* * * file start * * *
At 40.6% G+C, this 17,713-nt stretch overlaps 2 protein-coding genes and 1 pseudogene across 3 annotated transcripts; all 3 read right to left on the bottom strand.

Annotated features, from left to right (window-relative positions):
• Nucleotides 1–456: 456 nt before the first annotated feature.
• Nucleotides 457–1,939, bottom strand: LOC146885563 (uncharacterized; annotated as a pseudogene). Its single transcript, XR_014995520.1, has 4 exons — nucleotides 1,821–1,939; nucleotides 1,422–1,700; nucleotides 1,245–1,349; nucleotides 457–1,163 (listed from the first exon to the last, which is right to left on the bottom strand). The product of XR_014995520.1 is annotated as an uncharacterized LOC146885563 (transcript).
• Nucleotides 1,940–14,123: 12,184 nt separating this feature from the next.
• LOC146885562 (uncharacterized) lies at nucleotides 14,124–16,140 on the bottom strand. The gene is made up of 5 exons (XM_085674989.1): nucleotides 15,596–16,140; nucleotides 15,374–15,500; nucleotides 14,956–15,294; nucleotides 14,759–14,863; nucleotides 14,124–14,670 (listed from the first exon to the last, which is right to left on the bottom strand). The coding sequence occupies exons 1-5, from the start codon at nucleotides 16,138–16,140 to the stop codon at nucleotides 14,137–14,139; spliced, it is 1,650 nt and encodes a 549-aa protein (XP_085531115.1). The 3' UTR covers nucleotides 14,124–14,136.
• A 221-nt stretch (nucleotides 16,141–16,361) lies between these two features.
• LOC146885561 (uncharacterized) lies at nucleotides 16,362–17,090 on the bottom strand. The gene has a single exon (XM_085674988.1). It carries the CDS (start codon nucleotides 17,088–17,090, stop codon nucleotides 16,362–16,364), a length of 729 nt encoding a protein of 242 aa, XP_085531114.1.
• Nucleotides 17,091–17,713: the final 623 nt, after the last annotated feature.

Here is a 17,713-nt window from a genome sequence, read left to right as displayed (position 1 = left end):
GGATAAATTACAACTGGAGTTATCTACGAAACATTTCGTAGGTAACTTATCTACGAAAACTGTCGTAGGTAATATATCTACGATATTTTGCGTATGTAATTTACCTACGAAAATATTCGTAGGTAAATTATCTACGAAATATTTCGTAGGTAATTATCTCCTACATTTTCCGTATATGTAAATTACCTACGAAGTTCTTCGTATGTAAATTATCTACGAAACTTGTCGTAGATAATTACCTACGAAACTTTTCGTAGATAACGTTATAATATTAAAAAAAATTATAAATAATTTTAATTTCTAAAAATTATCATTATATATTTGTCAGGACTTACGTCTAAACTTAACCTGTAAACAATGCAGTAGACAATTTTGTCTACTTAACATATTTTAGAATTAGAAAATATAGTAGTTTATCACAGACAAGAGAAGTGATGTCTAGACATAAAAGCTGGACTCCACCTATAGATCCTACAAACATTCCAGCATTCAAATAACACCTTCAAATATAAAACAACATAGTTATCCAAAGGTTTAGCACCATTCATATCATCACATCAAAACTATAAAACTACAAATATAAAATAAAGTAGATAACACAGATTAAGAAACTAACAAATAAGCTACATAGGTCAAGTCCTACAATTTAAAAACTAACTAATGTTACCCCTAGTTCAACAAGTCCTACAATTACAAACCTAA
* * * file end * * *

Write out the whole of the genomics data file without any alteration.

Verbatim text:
At 40.6% G+C, this 17,713-nt stretch overlaps 2 protein-coding genes and 1 pseudogene across 3 annotated transcripts; all 3 read right to left on the bottom strand.

Annotated features, from left to right (window-relative positions):
• Nucleotides 1–456: 456 nt before the first annotated feature.
• Nucleotides 457–1,939, bottom strand: LOC146885563 (uncharacterized; annotated as a pseudogene). Its single transcript, XR_014995520.1, has 4 exons — nucleotides 1,821–1,939; nucleotides 1,422–1,700; nucleotides 1,245–1,349; nucleotides 457–1,163 (listed from the first exon to the last, which is right to left on the bottom strand). The product of XR_014995520.1 is annotated as an uncharacterized LOC146885563 (transcript).
• Nucleotides 1,940–14,123: 12,184 nt separating this feature from the next.
• LOC146885562 (uncharacterized) lies at nucleotides 14,124–16,140 on the bottom strand. The gene is made up of 5 exons (XM_085674989.1): nucleotides 15,596–16,140; nucleotides 15,374–15,500; nucleotides 14,956–15,294; nucleotides 14,759–14,863; nucleotides 14,124–14,670 (listed from the first exon to the last, which is right to left on the bottom strand). The coding sequence occupies exons 1-5, from the start codon at nucleotides 16,138–16,140 to the stop codon at nucleotides 14,137–14,139; spliced, it is 1,650 nt and encodes a 549-aa protein (XP_085531115.1). The 3' UTR covers nucleotides 14,124–14,136.
• A 221-nt stretch (nucleotides 16,141–16,361) lies between these two features.
• LOC146885561 (uncharacterized) lies at nucleotides 16,362–17,090 on the bottom strand. The gene has a single exon (XM_085674988.1). It carries the CDS (start codon nucleotides 17,088–17,090, stop codon nucleotides 16,362–16,364), a length of 729 nt encoding a protein of 242 aa, XP_085531114.1.
• Nucleotides 17,091–17,713: the final 623 nt, after the last annotated feature.

Here is a 17,713-nt window from a genome sequence, read left to right as displayed (position 1 = left end):
GGATAAATTACAACTGGAGTTATCTACGAAACATTTCGTAGGTAACTTATCTACGAAAACTGTCGTAGGTAATATATCTACGATATTTTGCGTATGTAATTTACCTACGAAAATATTCGTAGGTAAATTATCTACGAAATATTTCGTAGGTAATTATCTCCTACATTTTCCGTATATGTAAATTACCTACGAAGTTCTTCGTATGTAAATTATCTACGAAACTTGTCGTAGATAATTACCTACGAAACTTTTCGTAGATAACGTTATAATATTAAAAAAAATTATAAATAATTTTAATTTCTAAAAATTATCATTATATATTTGTCAGGACTTACGTCTAAACTTAACCTGTAAACAATGCAGTAGACAATTTTGTCTACTTAACATATTTTAGAATTAGAAAATATAGTAGTTTATCACAGACAAGAGAAGTGATGTCTAGACATAAAAGCTGGACTCCACCTATAGATCCTACAAACATTCCAGCATTCAAATAACACCTTCAAATATAAAACAACATAGTTATCCAAAGGTTTAGCACCATTCATATCATCACATCAAAACTATAAAACTACAAATATAAAATAAAGTAGATAACACAGATTAAGAAACTAACAAATAAGCTACATAGGTCAAGTCCTACAATTTAAAAACTAACTAATGTTACCCCTAGTTCAACAAGTCCTACAATTACAAACCTAA